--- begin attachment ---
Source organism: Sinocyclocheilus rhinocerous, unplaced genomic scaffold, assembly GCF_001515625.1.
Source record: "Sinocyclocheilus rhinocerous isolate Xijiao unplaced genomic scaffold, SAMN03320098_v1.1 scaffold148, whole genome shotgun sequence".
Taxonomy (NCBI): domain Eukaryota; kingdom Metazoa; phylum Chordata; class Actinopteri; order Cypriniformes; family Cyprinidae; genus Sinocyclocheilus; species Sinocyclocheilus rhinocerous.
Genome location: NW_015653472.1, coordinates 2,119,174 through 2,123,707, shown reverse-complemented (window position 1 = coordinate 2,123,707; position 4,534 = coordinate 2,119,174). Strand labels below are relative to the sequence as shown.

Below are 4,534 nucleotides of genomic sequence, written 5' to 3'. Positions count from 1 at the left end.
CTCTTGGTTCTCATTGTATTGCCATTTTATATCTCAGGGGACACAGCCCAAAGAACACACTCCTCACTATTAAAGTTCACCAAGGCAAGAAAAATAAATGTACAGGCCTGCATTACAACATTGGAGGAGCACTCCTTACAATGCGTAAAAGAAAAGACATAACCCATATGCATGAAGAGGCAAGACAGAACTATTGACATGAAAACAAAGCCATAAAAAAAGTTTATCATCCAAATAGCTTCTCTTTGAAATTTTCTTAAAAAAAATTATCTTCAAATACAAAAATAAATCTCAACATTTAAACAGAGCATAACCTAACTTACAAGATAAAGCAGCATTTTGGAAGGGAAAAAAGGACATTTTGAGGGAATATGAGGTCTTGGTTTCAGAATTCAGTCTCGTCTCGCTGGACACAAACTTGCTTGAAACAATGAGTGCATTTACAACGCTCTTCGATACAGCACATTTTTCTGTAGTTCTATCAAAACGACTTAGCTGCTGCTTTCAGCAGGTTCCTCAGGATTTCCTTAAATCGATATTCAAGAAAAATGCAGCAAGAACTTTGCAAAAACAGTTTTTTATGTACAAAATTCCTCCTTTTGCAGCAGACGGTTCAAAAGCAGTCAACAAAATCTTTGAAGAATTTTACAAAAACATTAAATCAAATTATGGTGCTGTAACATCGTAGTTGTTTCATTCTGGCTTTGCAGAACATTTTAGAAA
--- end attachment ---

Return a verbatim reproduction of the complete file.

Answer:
Source organism: Sinocyclocheilus rhinocerous, unplaced genomic scaffold, assembly GCF_001515625.1.
Source record: "Sinocyclocheilus rhinocerous isolate Xijiao unplaced genomic scaffold, SAMN03320098_v1.1 scaffold148, whole genome shotgun sequence".
Taxonomy (NCBI): domain Eukaryota; kingdom Metazoa; phylum Chordata; class Actinopteri; order Cypriniformes; family Cyprinidae; genus Sinocyclocheilus; species Sinocyclocheilus rhinocerous.
Genome location: NW_015653472.1, coordinates 2,119,174 through 2,123,707, shown reverse-complemented (window position 1 = coordinate 2,123,707; position 4,534 = coordinate 2,119,174). Strand labels below are relative to the sequence as shown.

Below are 4,534 nucleotides of genomic sequence, written 5' to 3'. Positions count from 1 at the left end.
CTCTTGGTTCTCATTGTATTGCCATTTTATATCTCAGGGGACACAGCCCAAAGAACACACTCCTCACTATTAAAGTTCACCAAGGCAAGAAAAATAAATGTACAGGCCTGCATTACAACATTGGAGGAGCACTCCTTACAATGCGTAAAAGAAAAGACATAACCCATATGCATGAAGAGGCAAGACAGAACTATTGACATGAAAACAAAGCCATAAAAAAAGTTTATCATCCAAATAGCTTCTCTTTGAAATTTTCTTAAAAAAAATTATCTTCAAATACAAAAATAAATCTCAACATTTAAACAGAGCATAACCTAACTTACAAGATAAAGCAGCATTTTGGAAGGGAAAAAAGGACATTTTGAGGGAATATGAGGTCTTGGTTTCAGAATTCAGTCTCGTCTCGCTGGACACAAACTTGCTTGAAACAATGAGTGCATTTACAACGCTCTTCGATACAGCACATTTTTCTGTAGTTCTATCAAAACGACTTAGCTGCTGCTTTCAGCAGGTTCCTCAGGATTTCCTTAAATCGATATTCAAGAAAAATGCAGCAAGAACTTTGCAAAAACAGTTTTTTATGTACAAAATTCCTCCTTTTGCAGCAGACGGTTCAAAAGCAGTCAACAAAATCTTTGAAGAATTTTACAAAAACATTAAATCAAATTATGGTGCTGTAACATCGTAGTTGTTTCATTCTGGCTTTGCAGAACATTTTAGAAA